ST. GEORGE – Lee Warren, 96, Pearl Harbor survivor, and well-known Southern Utah public figure nicknamed “The Flag Man,” passed away Wednesday.
Since Warren’s World War II Navy tour of duty as a battleship fire control operator, he returned to the southwestern United States and has been relentlessly handing out American flags to anyone and everyone. This charity mission evolved after Warren returned from 12 years at sea where he shot torpedoes, guns and depth charges from destroyer ships. During that time he fought enemy dive-bombers, torpedo planes, battleships and land attacks.
Warren was born and raised in Price, Utah, where he worked in coal mines until joining the Navy in 1940 just before Pearl Harbor, according to interviews done by Our Local History, an organization that records and publishes local War Vet stories.
In 1941 Warren was stationed at Pearl Harbor and was walking to church when the Japanese attacked and he had his first experience with battle.
“For a few moments I could hardly believe it was happening,” Warren said. “Immediately we all ran to general quarters, and my ship was able to shoot two of the planes down.”
Japanese ships, dive bombers, torpedo planes and fighter escorts continued to attack as Warren’s ship launched with a group of other destroyer ships. Because half the crew had been on leave at the time, Warren’s ship launched without them and spent three-and-a-half months at sea in the Southwest Pacific hunting for the Japanese task force, Warren said.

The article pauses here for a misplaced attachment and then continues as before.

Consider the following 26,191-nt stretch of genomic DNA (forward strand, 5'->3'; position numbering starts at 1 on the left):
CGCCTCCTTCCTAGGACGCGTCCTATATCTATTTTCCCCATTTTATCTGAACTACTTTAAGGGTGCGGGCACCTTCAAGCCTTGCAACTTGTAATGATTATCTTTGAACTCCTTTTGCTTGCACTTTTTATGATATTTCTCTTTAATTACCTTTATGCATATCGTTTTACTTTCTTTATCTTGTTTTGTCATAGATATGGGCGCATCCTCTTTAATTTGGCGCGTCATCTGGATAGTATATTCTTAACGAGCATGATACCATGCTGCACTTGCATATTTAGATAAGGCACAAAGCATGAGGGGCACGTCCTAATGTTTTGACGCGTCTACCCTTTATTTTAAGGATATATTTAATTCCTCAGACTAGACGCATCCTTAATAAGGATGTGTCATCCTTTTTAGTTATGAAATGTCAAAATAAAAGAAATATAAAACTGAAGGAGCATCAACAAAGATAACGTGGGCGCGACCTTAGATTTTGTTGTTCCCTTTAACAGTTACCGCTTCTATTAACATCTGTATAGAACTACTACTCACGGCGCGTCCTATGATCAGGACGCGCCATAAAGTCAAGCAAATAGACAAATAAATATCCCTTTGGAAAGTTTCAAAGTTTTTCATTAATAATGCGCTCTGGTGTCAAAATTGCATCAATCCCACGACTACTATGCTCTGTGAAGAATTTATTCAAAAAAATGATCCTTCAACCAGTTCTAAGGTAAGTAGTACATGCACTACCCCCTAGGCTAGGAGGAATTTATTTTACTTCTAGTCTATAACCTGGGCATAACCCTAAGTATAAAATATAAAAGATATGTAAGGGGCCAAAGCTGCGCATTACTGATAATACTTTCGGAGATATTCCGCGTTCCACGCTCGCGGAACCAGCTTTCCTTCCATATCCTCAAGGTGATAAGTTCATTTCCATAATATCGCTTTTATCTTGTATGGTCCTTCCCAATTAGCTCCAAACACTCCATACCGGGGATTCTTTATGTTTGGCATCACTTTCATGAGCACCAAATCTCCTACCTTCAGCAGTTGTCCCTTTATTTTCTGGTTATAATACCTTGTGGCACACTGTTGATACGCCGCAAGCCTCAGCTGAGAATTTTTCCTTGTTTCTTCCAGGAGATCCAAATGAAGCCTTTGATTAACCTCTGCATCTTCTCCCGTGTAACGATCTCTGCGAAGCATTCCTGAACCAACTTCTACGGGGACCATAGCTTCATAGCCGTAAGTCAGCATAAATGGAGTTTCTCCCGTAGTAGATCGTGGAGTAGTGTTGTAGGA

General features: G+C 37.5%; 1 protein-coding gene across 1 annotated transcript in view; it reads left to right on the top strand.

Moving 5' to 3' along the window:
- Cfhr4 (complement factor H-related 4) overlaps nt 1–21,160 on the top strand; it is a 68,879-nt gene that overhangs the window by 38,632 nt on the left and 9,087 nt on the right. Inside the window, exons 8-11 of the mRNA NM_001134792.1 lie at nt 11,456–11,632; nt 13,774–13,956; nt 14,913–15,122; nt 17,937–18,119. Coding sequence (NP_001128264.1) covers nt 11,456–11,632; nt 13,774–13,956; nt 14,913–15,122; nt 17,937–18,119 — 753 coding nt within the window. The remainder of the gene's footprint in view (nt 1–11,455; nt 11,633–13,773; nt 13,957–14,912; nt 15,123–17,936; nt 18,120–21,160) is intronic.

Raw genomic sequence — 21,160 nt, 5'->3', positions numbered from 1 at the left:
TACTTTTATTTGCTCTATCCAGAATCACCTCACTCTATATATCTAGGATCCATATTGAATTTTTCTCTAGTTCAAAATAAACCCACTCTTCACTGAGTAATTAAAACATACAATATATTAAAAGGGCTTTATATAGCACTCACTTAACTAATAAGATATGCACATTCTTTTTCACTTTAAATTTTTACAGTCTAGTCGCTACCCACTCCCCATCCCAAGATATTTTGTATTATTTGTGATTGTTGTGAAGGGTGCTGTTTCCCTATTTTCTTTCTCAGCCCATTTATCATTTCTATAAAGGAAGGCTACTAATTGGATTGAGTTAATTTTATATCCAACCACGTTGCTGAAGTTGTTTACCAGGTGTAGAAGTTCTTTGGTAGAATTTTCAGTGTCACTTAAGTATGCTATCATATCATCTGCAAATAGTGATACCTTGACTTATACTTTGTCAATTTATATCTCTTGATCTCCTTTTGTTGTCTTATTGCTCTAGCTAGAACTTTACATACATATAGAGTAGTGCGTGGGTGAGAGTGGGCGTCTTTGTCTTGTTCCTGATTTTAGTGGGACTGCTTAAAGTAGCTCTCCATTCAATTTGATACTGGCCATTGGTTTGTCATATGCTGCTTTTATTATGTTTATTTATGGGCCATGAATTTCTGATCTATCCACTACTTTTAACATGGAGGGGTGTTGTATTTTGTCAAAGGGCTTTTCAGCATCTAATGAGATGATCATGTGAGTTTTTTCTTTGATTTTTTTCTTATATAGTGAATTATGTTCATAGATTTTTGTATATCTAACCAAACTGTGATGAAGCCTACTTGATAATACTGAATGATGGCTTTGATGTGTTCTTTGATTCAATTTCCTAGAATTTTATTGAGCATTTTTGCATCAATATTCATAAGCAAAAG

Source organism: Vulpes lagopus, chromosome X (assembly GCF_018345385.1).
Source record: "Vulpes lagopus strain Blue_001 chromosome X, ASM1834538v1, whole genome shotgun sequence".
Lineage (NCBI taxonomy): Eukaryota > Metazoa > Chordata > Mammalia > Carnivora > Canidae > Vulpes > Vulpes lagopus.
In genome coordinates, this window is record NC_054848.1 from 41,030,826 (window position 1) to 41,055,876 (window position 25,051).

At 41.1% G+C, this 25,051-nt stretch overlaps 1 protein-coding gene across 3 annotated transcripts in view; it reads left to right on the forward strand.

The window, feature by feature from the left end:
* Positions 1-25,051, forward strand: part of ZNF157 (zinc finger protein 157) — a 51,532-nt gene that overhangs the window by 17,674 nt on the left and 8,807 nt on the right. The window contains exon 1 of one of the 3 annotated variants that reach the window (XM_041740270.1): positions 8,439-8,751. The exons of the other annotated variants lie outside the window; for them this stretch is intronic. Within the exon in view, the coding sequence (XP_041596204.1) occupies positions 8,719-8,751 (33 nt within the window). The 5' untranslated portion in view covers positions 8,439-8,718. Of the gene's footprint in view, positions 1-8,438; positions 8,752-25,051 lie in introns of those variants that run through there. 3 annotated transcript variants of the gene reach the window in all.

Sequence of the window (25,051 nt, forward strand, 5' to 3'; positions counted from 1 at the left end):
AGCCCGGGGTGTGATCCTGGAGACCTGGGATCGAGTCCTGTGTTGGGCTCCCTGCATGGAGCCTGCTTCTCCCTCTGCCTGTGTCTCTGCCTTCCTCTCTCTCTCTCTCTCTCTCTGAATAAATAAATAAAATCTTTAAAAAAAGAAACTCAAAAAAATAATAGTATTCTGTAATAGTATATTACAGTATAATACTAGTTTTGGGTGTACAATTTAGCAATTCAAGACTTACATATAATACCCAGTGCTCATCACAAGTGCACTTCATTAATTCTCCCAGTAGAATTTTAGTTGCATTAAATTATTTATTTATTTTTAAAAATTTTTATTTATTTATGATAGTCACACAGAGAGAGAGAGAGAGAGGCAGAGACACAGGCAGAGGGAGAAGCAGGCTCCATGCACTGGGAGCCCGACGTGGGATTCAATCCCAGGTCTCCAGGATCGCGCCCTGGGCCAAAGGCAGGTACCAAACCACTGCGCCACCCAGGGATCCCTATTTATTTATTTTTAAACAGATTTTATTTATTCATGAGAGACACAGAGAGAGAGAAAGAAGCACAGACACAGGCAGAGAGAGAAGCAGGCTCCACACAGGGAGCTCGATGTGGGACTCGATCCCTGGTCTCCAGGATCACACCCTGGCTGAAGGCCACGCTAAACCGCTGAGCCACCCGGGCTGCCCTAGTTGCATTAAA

Later, Warren’s ship was rammed on its way to Dutch Harbor, Alaska, where the Japanese task force had landed. His ship had to go back to California for repairs and he was assigned to another ship, he said.
His new assignment led him to several more engagements with Japanese aircraft during Hiroshima. That ship was put out of commission in 1946.
Warren was then put on reserve until the Korean Conflict in 1950 where he was active for two years. During a battle Warren was fighting in, six other ships were lost and his ship was directly hit six times, although miraculously it didn’t sink.
During his service, he advanced up the ranks from seaman to chief petty officer, and retired.
After his Navy service he founded the Lee Warren Flag Foundation. Since then, every year, he had been handing out over 10,000 little flags during seasonal events and parades. He also had been giving out large flags when requested. He had been driving around town in a well-known white patriotic car for years.
“I’m The Flag Man, I give away lots and lots of flags to everybody,” Warren said in a previous interview by St. George News.
Services Monday Feb 3.
- Visitation: 9-10:30 a.m. | Metcalf Mortuary, 288 W. St. George Blvd.
- Funeral Mass: 11 a.m. | St. George Catholic Church, 259 W. 200 N.
- Burial: Following the Catholic church service | Tonaquint Cemetery 1777 S., Dixie Dr.
- Escort: There will be a motorcycle escort and a missing man formation following the service. Staging will be at the Catholic church at 10:30 a.m.
- The memorial is open to the public.
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